Average household holdings are 2-3 cattle/buffaloes and 3-4 sheep/goats per family which help them to earn around 35-40 percent of their income [Economic Survey of Pakistan 2006-07] in Pakistan. Moreover 84% of households have a herd size of 1-4 animals while 14% have 10 and only 2% have more than 10. In terms of sheer quantity, the number of buffaloes, cows and goats has risen three times whereas the number of sheep and camel has doubled.

(millions)
Livestock1985-862018-19
Total88196
Buffalo1640
Cow1748
Goat3176
Sheep2331
Camel0.91.1

The province Punjab has the largest buffalo population, with 64 percent of the total, followed by Sindh with 26 percent, Khyber Pakhtunkhwa (KPK) with 7 percent, and Baluchistan with only 1.2 percent. Punjab also has the largest cattle population, with 48 percent of the total, followed by Sindh with 23 percent, KPK with 20 percent, and Baluchistan with 7 percent [Livestock census report (2006)]. The Punjab and Sindh are the major milk producing provinces, with annual production of 25.62 million and 9.35 million liters respectively. KPK produces an estimated 4.88 million liters per year, and Baluchistan 0.81 million liters (PDDC, 2006). Provincially, annual per capita consumption is highest in Sindh, at 246 kg. In Punjab it is about 132 kg, in KPK about 86 kg, and in Baluchistan about 108 kg. The average milk yield of the cow and buffalo is 14 and10 liters per day respectively.  It is still 5-6 times less than the developed world.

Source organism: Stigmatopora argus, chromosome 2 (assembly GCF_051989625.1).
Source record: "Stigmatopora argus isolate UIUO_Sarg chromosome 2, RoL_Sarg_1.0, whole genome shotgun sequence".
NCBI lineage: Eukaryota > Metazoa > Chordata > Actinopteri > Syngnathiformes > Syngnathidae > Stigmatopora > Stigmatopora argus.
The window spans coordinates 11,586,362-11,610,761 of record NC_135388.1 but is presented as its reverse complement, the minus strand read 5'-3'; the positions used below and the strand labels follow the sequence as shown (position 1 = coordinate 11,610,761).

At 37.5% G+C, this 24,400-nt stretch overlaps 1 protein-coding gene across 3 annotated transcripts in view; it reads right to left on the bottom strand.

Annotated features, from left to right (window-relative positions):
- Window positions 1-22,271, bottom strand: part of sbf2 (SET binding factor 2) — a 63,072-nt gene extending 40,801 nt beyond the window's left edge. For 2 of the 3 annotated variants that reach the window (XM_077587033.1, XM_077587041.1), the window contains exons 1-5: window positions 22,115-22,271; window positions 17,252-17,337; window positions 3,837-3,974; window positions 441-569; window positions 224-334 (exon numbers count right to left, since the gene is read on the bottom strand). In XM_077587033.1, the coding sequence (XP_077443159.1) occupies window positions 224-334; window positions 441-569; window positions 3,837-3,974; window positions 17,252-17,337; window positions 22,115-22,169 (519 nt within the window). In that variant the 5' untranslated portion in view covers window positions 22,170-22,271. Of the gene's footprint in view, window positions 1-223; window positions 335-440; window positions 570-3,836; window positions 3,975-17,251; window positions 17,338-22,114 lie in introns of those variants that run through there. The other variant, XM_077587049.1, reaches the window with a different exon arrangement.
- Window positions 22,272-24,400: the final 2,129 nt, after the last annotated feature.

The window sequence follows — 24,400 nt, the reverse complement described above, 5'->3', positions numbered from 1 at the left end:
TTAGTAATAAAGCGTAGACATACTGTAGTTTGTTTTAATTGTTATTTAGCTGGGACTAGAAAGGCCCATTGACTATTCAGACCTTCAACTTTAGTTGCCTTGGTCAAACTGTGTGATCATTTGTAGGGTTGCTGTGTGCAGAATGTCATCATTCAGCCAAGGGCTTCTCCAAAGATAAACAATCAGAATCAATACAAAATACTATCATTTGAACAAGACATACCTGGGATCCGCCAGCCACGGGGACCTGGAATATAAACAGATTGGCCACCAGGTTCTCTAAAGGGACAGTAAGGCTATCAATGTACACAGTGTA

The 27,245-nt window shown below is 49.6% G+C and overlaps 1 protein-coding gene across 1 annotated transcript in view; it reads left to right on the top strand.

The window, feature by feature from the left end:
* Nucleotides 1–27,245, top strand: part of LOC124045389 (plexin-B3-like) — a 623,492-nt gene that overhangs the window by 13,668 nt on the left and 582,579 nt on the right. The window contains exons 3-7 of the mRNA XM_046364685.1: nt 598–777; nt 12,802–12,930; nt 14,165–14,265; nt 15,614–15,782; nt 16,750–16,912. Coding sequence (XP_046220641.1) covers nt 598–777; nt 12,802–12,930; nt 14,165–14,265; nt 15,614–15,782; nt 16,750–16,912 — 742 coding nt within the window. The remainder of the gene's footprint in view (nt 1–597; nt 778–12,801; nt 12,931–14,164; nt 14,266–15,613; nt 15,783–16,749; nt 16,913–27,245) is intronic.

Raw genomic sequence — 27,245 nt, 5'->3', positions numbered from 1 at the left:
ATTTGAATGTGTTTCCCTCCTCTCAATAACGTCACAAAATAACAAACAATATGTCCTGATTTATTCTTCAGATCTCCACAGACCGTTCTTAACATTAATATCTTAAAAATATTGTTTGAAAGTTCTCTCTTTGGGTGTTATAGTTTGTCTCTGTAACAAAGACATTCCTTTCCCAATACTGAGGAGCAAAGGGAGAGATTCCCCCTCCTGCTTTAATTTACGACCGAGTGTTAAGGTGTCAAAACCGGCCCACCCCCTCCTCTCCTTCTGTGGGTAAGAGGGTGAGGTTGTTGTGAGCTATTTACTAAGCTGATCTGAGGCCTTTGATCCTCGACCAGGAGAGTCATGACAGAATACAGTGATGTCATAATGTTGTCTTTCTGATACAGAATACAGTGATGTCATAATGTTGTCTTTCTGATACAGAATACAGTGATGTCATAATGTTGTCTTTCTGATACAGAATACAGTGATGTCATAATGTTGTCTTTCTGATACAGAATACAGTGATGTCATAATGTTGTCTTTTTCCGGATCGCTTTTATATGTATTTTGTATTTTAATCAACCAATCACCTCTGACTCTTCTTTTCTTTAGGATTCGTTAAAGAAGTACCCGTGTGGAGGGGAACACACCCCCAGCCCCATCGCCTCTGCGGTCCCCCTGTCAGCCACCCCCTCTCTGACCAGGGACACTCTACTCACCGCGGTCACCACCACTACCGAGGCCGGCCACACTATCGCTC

The average cow is productive for about 8 years, whereas a buffalo is productive for about 9 years. It worth noting that eight Pakistani milking animals producing milk is equal to one milking animal of the developed world. Average per capita milk availability (PCMA) during 1970’s and 1980’s, was 56 kg and 55 kg, respectively. It rose to 70 kg per annum during 1990’s and was 100 kg/annum in 2017-18.

During the last three decades, per capita milk availability has risen almost three times in Pakistan. Imports of milk and milking products were Rs.0.3 billion in 1975-76, which rose to Rs.1.4 billion in 1990-91 and Rs.3 billion in 2007-08 while Rs.20 billion in 2017-18. Thus, the question is that despite being the 4th largest milk producing country, why are we spending Rs.20 billion per year on the import of milk and milk products?